by Nick Grabbe
Monday, June 15, 2009 - Hampshire Gazette
AMHERST - While the town and gown debate who should pay to educate the children of graduate students, school advocates are considering other ways the University of Massachusetts could help the town.
And some are looking southward to the settlement of a lawsuit between Rutgers, the New Jersey state university, and its host community.
The school district in Piscataway, N.J., challenged the tax-exempt status of graduate student housing at Rutgers, where about 65 children live and attend the local schools. A state tax court upheld the tax-exempt status of Rutgers housing last August, but the school district appealed.
In April, the two parties agreed to a settlement that will provide the school district with about $80,000 a year worth of free services, causing Amherst officials to speculate about a similar deal with UMass.
For example, the New Jersey agreement sets up a work-study program that will enable Rutgers students to work in the school district and be paid by the federal government, according to a story on the Web site mycentralnewjersey.com.
Amherst School Committee member Catherine Sanderson said that UMass work-study students working in the school libraries or cafeterias could ease the budget crunch.
Piscataway also plans to use the $80,000 in credits to hold graduation at Rutgers; it cost Amherst $13,000 to rent the Mullins Center last Saturday. It would also like to use the Rutgers pool and send teachers there for training.
Under the settlement, Rutgers will lobby state officials for payments to help cover the cost of educating children whose parents live in tax-exempt housing. The university will also provide a head football or basketball coach to speak at a fundraiser for the local schools, according to mycentralnewjersey.com.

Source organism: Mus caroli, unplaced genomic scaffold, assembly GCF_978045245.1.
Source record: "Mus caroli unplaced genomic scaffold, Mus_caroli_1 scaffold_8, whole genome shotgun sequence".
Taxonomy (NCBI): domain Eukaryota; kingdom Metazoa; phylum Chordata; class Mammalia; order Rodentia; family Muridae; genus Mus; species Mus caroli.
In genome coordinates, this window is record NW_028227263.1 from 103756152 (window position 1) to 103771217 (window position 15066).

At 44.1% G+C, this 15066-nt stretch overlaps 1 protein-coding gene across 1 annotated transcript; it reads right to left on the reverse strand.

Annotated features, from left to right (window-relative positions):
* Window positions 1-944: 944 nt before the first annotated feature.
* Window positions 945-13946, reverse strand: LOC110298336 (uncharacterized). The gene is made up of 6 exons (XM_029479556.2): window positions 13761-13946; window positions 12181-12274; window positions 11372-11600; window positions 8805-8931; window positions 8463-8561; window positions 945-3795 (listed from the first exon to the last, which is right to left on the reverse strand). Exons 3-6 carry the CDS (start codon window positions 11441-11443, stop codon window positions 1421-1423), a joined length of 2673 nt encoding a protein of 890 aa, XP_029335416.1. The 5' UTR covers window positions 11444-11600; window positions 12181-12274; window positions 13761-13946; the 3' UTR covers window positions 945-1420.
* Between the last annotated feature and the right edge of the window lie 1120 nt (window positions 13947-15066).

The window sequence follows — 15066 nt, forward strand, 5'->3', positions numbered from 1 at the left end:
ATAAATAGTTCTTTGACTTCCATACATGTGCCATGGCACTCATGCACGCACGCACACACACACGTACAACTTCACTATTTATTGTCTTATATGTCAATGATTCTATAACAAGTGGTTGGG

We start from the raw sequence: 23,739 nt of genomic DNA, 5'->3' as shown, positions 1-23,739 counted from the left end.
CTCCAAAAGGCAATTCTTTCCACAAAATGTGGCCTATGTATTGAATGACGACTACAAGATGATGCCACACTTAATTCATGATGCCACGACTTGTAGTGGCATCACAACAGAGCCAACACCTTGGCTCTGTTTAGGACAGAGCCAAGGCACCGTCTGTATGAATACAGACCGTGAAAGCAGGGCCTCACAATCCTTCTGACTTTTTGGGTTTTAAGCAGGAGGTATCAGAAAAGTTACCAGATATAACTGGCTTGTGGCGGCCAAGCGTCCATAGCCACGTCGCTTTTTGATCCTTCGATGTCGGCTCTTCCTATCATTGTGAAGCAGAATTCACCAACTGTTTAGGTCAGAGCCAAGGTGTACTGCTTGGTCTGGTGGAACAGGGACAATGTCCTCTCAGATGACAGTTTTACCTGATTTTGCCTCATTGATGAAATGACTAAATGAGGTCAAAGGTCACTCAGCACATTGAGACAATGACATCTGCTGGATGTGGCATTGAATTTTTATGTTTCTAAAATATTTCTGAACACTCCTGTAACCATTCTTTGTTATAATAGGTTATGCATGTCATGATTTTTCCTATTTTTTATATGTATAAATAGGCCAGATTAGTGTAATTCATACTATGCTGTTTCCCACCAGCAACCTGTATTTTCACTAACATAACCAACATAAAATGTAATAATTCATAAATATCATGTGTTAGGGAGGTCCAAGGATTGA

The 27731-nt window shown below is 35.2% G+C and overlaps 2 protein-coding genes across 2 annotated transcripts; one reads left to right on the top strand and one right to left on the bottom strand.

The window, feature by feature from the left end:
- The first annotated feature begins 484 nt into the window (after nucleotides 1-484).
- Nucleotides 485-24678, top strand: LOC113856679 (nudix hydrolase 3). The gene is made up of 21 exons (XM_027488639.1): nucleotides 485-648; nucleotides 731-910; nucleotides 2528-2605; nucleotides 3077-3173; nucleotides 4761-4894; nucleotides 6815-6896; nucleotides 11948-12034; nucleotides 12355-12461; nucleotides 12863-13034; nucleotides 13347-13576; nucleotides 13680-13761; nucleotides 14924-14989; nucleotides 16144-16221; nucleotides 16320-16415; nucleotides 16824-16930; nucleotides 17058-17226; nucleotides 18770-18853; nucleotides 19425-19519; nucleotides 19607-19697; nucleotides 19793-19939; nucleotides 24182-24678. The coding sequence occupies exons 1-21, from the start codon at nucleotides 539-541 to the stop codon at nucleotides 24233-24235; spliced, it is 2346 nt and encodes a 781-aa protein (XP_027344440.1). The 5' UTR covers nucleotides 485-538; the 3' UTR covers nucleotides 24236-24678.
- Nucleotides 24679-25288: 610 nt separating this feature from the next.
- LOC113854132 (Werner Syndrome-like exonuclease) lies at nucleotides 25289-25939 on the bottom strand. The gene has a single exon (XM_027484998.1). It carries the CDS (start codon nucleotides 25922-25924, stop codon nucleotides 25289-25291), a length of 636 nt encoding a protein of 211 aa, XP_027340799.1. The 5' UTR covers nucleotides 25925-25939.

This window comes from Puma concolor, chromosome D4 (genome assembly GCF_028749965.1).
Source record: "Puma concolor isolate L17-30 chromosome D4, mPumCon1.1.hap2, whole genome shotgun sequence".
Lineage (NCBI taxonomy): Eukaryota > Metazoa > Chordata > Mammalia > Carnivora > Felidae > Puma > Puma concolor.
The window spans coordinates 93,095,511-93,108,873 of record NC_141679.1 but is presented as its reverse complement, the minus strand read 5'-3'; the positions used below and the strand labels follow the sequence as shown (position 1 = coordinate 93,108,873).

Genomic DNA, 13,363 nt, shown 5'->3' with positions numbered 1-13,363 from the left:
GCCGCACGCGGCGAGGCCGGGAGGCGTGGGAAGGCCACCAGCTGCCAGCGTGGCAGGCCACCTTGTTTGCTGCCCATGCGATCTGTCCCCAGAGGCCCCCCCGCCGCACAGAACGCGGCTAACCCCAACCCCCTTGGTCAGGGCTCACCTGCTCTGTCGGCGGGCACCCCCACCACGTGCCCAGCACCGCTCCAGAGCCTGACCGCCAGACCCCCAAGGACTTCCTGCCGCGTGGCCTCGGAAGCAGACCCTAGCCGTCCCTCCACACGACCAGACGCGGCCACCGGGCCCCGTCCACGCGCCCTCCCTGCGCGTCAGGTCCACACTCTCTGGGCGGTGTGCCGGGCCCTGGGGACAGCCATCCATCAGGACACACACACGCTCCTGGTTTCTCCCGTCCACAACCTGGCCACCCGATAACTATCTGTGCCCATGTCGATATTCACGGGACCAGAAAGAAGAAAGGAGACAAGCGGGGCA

UMass may have difficulty paying the cost of renovating Mark's Meadow Elementary School building for a few years, and should consider letting the school district continue to use it for another purpose, such as the alternative high school program, Sanderson said.
Her employer, Amherst College, has lifted the cap on the number of high school students who can take free classes on campus, whereas UMass charges $1,200 a class, she said.
"Why not, for every child in graduate student housing, have UMass provide free space to an Amherst student?" she asked.
My Goal in Blogging
I started this blog in May of 2008, shortly after my election to the School Committee, because I believed it was very important to both provide the community with an opportunity to share their thoughts with me about our schools and to provide me with an opportunity for me to ask questions and share my thoughts and reasoning. I have found the conversation generated on my blog to be extremely helpful to me in learning community views on many issues. I appreciate the many people who have taken the time to share their views. I believe it is critical to the quality of our public schools to have a public discussion of our community priorities, concerns and aspirations.